## anonymous 3 years ago Show that if $2^{m}+1$ is prime then $m=2^{n}$ $n \in \mathbb{N}$ Guidance: $m=r*2^{n}$ So I've started like this: $2^{m}+1=2^{r*2^{n}} +1 = \left( 2^{2^{n}} \right)^{r}+1$ I assume that's a somewhat correct beginning but how do I continue?

1. anonymous

I would really appreciate some help :) @hba @ganeshie8 @ghazi

2. anonymous

have you shown why m has to be a multiple of $$2^n$$?

3. anonymous

No, not really

4. anonymous

That was just the information I got from the start

5. anonymous

yup, don't you feel strange that m has to be a multiple of 2 to start with? the question seems to apply for all $$2^m +1$$ is prime statements.

6. anonymous

Well kind of but i guess the idea is to show the fermat primes by construction the fermat number with the mulitiple of r

7. anonymous

ah. So the question immediately assumes that this is not a proof of fermat primes and instead is asking to proof r=1? lol

8. anonymous

$r=1\rightarrow 2^{2^{n}}+1 | (2^{2^{n}})^{r}+1$ $r=odd \ge 1 \rightarrow 2^{2^{n}}+1 | (2^{2^{n}})^{r}+1$ The second one should be " does not divide" The conlusion is that the trivial dividor is r=1

9. anonymous

To me it doesn't make much sense though :/

10. anonymous

the second one will be out as there is no integer resulting from dividing $$2^{2n} +1$$and $$2^{2nr} +1$$ as the number is prime. r=even case is trivial as if r=even, then it's in $$2^n$$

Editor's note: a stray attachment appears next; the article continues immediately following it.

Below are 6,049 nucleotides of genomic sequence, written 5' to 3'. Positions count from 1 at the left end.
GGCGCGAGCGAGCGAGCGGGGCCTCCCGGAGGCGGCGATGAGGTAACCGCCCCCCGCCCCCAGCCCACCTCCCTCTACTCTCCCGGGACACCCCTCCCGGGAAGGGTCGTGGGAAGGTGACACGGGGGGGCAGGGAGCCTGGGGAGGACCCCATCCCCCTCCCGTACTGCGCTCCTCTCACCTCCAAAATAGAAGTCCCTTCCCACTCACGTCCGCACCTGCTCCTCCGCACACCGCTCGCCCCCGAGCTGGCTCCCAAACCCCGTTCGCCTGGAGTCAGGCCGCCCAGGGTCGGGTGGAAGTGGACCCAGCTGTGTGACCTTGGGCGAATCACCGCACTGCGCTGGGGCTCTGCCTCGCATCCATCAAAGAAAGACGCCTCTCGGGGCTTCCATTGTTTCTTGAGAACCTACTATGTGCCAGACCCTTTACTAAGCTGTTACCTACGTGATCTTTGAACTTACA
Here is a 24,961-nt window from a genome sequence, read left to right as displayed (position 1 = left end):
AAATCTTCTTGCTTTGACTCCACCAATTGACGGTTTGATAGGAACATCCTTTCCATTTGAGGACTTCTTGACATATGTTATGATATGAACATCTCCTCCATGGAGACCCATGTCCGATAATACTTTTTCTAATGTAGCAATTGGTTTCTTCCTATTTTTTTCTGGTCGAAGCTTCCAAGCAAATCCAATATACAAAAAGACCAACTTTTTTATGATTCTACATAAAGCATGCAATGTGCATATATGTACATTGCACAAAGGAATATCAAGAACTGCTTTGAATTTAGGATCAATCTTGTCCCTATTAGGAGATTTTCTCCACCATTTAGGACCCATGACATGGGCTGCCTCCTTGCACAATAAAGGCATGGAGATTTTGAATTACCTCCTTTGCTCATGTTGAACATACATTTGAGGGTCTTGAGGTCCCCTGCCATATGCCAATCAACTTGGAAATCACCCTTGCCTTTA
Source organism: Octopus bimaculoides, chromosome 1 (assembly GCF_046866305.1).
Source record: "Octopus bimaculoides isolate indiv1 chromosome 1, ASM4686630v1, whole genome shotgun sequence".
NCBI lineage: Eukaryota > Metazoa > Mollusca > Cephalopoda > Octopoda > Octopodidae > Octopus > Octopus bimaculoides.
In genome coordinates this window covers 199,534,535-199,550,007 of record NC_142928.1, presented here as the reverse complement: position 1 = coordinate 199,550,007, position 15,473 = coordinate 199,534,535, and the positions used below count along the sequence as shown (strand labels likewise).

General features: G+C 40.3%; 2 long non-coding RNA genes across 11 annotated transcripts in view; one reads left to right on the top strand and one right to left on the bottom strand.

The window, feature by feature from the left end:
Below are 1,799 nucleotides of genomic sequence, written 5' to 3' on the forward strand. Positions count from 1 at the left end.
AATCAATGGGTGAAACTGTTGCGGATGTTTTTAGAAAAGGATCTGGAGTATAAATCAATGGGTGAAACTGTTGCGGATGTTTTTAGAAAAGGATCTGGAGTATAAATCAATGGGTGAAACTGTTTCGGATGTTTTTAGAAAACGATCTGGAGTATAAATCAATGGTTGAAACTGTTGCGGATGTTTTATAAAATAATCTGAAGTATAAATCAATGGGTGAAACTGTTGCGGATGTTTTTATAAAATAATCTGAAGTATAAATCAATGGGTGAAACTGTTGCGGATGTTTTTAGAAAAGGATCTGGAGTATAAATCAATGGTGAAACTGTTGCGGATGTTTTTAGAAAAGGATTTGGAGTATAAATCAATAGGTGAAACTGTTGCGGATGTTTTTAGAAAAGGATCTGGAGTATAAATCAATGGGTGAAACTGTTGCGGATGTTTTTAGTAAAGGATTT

11. anonymous

Oh I think I understand, so since the number is prime it can't divide which shows us that the assumption in the beginning statement is correct, that if 2^m+1 is prime then m=2^n, am I right?

12. anonymous

One more thing, how do I know that r should be odd?

13. anonymous

well, since it's $$2^{2nr}$$, r cannot be even as that would still mean $$2^{2n}$$ so it should be odd

14. anonymous

Ok, I see that you're writing 2^(2n) and it's 2^(2^n), just a writing error or is the explanation you've made based on 2^(2n) ?

15. anonymous

writing error lol if r is even, then it will either revert to case one or case two. e.g. r=6 will revert to case two and r=8 will revert to case one.

16. anonymous

it m is not a power of two, it contains at least one factor other than 2 or an odd factor

17. anonymous

we also know that $x^n+1$ is always factorable for positive odd integers n.

18. anonymous

one root of $\large x^n+1$ for odd n is $\large x=-1$ hence a factor $\large x+1$ thus $\large x^n+1=(x+1)(x^{n-1}-x^{n-2}+...-x+1)$ or $\large x^n+1$ is not prime

19. anonymous

we conclude that the only possibility that $\huge2^m+1$ to be prime is that m does not contain an odd factor, or that $\huge m=2^n$

20. anonymous

@frx the proof is by contradiction

21. anonymous

I think i understand it

22. anonymous

I have the solution now so I need to sit down and learn the procedure.

23. anonymous

Thank you sirm3d :)

24. anonymous

one warning, though. even if m=2^n there is no guarantee that 2^m + 1 is prime. What the problem asserts is that 2^m + 1 is ALWAYS composite if m contains a factor other than 2.

25. anonymous

That I know, the only primes known are those produced by n=0,1,2,3,4 for 5<=n<=32 the numbers are all composite :)